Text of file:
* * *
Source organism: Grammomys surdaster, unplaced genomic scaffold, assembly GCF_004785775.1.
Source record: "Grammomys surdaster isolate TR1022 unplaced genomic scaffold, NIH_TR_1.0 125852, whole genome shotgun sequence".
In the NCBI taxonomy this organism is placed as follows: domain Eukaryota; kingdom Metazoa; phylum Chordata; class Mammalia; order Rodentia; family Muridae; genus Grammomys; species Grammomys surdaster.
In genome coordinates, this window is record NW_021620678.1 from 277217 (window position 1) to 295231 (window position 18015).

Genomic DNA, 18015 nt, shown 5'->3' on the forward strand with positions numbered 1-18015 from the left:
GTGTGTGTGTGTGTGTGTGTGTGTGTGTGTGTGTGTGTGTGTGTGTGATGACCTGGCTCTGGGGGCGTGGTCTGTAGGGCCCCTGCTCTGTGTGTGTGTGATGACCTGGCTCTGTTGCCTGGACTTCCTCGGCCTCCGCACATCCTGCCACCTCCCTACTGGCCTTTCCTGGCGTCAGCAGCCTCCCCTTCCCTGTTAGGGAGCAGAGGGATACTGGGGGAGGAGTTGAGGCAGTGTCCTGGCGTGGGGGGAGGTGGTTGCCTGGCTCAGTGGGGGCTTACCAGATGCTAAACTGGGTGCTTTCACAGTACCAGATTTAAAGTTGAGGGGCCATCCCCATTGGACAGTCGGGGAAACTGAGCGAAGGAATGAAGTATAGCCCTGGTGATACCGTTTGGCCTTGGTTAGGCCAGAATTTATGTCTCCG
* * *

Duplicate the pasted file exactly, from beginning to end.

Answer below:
Source organism: Grammomys surdaster, unplaced genomic scaffold, assembly GCF_004785775.1.
Source record: "Grammomys surdaster isolate TR1022 unplaced genomic scaffold, NIH_TR_1.0 125852, whole genome shotgun sequence".
In the NCBI taxonomy this organism is placed as follows: domain Eukaryota; kingdom Metazoa; phylum Chordata; class Mammalia; order Rodentia; family Muridae; genus Grammomys; species Grammomys surdaster.
In genome coordinates, this window is record NW_021620678.1 from 277217 (window position 1) to 295231 (window position 18015).

Genomic DNA, 18015 nt, shown 5'->3' on the forward strand with positions numbered 1-18015 from the left:
GTGTGTGTGTGTGTGTGTGTGTGTGTGTGTGTGTGTGTGTGTGTGTGATGACCTGGCTCTGGGGGCGTGGTCTGTAGGGCCCCTGCTCTGTGTGTGTGTGATGACCTGGCTCTGTTGCCTGGACTTCCTCGGCCTCCGCACATCCTGCCACCTCCCTACTGGCCTTTCCTGGCGTCAGCAGCCTCCCCTTCCCTGTTAGGGAGCAGAGGGATACTGGGGGAGGAGTTGAGGCAGTGTCCTGGCGTGGGGGGAGGTGGTTGCCTGGCTCAGTGGGGGCTTACCAGATGCTAAACTGGGTGCTTTCACAGTACCAGATTTAAAGTTGAGGGGCCATCCCCATTGGACAGTCGGGGAAACTGAGCGAAGGAATGAAGTATAGCCCTGGTGATACCGTTTGGCCTTGGTTAGGCCAGAATTTATGTCTCCG